Four squadrons of planes came up to help us, while six Vidlebeeste torpedo-bombers took off, but were unable to do any damage. Meanwhile, the three aerodromes were being heavily bombed. There were 27 casualties from one bomb alone.

The Japanese always had local numeral superiority. Our posts at Kota Bharu fought with the greatest bravery until overrun by the enemy.’

Most people forgot that he was the first Allied commander to fight in the land battle against the Japanese in the Pacific War, earlier than MacArthur in the Philippines

Regards

Zaf
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Re: 70 Minutes Before Pearl Harbor: Kota Bharu 1941

Postby Zaf1 » 08 Dec 2009 15:58

Hi Peter,

I'm not sure about the dispute about IJA and IJN concerning allocations of the airfields. The airfields on the east coast were mostly lacking in many ways due to geographical factors and lacking in adequate road facilities. During the initial Japanese invasion Kota Bharu was occupied for a time by Japanese Navy Zero fighters until they moved southward later. The IJN did have some float planes on the Kelantan River near the Kota Bharu town jetty during the occupation.

Regards

Zaf

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Re: 70 Minutes Before Pearl Harbor: Kota Bharu 1941

Postby Fatboy Coxy » 15 Dec 2009 11:00

On Singapore Island they divided the airfields. Sembawang and Seletar were controlled by the IJN, while Tengah and Kallang were used by the IJA.

Steve

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Re: 70 Minutes Before Pearl Harbor: Kota Bharu 1941

Postby Klemen L. » 26 Dec 2009 20:42

Hello Zaf!

Thank you Zaf for these excellent photos of Kota Bharu today. I had a long standing interest in the Japanese landing at Kota Bharu and even wrote a short article about it which was published on my website until recently. I also did some further research about the landing via PRO in Kew, but probably most helpful sources were British and Indian WW2 official histories as well as the Indian regimental histories. I also did find out that Liddell Hart centre for Military Archives has entire archive fond dedicated to the Dogra Regiment at Kota Bharu.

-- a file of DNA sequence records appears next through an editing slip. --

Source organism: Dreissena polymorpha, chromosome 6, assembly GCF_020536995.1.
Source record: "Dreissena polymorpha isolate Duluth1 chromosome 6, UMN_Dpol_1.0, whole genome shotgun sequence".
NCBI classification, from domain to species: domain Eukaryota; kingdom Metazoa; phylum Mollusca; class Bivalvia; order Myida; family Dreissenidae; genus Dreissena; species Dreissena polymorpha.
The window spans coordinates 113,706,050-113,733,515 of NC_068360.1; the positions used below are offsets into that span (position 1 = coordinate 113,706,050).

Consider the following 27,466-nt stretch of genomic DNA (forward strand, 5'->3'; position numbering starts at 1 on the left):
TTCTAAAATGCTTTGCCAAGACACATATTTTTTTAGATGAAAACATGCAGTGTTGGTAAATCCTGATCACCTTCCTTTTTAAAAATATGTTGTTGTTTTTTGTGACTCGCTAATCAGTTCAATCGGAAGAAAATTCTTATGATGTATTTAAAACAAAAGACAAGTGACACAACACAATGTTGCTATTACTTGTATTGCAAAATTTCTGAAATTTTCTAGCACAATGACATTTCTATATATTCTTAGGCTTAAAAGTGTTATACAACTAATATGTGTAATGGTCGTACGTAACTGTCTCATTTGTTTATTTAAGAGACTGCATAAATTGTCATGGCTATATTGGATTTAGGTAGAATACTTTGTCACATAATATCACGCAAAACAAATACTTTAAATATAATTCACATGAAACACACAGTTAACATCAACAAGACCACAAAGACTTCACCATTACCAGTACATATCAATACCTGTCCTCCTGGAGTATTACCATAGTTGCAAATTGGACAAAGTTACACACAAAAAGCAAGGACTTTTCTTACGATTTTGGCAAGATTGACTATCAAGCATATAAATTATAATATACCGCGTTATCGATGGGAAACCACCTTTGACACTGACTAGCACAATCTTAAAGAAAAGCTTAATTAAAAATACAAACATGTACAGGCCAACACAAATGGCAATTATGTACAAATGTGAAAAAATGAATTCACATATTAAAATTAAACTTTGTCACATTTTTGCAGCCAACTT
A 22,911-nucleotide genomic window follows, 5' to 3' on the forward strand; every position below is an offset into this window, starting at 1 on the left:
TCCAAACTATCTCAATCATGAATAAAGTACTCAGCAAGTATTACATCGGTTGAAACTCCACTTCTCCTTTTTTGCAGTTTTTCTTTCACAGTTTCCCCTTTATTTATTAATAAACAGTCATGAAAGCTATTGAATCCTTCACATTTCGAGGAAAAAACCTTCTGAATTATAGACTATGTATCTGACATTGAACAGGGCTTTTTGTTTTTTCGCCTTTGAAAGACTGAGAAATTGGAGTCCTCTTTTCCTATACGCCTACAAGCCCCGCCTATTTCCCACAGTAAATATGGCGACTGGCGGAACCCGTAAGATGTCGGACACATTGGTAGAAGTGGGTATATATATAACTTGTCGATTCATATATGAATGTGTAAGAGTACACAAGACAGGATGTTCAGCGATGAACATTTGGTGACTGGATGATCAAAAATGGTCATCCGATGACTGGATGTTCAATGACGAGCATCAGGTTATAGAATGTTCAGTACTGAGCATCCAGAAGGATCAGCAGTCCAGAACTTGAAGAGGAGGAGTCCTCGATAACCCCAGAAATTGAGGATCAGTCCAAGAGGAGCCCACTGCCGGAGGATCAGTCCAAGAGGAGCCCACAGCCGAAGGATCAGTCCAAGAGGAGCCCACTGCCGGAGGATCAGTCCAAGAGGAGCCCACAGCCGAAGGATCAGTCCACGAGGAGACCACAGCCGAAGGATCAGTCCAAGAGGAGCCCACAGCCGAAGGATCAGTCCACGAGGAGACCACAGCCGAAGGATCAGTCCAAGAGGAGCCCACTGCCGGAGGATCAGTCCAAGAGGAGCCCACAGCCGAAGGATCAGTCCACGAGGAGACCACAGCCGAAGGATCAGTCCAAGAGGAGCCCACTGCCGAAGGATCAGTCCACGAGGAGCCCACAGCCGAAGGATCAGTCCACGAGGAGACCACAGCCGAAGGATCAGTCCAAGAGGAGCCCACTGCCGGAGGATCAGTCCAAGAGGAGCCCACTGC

http://www.kcl.ac.uk/lhcma/summary/xp50-001.shtml

One of the books I couldn't get in my hands was the autobiography of Colonel Prem K. Sahgal, who dedicated a few space in his memoirs to the landing at Kota Bharu, where he served with the 3/17 Dogra Regiment on that fateful night when the Japanese attacked their position... Perhaps you will stood better chance of getting a copy of this book:

"The I. N. A. Heroes: Autobiographies of Maj. Gen. Shahnawaz, Col. Prem K. Sahgal [and] Col...." by Prem Kumar Sahgal & Shah Nawaz Khan. Published by Hero Publications in 1946. 266 pages

Are you planning to write a book about the landing at Kota Bharu or are you just researching this subject for your own soul?? :)

lp,

Klemen

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Re: 70 Minutes Before Pearl Harbor: Kota Bharu 1941

Postby Zaf1 » 28 Dec 2009 13:55

Hi Klemen!

You are welcome. I do want to publish a book on this one day.I volunteer to held the war museum here find WW2 relics. I'm happy to know that you do some research on this subject. I do like to read about the article you wrote. I have the war diaries and Sitrep of the British units at Kota Bharu during the Japanese invasion. I have a copy of a Japanese secret document of the Japanese battle report on this battle written in late 1942 in Japanese language. I had interviewed local eyewitness of this battle who were with the Dogras on the beach and a Japanese veteran who was with an artillery unit aboard Sakura Maru during the landing.